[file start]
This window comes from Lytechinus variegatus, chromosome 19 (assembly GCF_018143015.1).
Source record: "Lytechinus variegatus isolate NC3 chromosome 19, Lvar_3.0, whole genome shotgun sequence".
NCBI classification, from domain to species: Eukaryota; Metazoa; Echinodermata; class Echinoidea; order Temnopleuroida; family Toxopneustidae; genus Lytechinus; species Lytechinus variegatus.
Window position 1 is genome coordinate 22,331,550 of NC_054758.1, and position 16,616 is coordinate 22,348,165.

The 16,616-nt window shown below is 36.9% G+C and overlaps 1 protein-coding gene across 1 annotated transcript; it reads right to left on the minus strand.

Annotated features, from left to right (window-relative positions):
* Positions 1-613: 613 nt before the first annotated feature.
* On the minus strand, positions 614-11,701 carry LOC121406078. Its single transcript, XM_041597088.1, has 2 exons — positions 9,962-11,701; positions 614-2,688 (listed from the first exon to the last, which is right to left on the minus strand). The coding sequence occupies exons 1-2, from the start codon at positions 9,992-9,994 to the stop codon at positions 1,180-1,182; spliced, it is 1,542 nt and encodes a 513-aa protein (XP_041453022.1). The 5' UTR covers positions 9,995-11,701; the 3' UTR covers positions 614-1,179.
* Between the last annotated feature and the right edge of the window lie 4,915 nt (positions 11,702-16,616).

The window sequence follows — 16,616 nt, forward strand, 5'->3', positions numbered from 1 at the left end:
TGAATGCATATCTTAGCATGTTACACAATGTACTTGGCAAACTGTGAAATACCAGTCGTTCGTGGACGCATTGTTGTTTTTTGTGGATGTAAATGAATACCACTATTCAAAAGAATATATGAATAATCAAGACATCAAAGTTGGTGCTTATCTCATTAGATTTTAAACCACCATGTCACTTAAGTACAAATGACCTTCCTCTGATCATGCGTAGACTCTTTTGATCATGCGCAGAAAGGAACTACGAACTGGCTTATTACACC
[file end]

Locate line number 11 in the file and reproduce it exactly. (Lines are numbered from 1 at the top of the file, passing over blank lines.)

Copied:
TGAATGCATATCTTAGCATGTTACACAATGTACTTGGCAAACTGTGAAATACCAGTCGTTCGTGGACGCATTGTTGTTTTTTGTGGATGTAAATGAATACCACTATTCAAAAGAATATATGAATAATCAAGACATCAAAGTTGGTGCTTATCTCATTAGATTTTAAACCACCATGTCACTTAAGTACAAATGACCTTCCTCTGATCATGCGTAGACTCTTTTGATCATGCGCAGAAAGGAACTACGAACTGGCTTATTACACC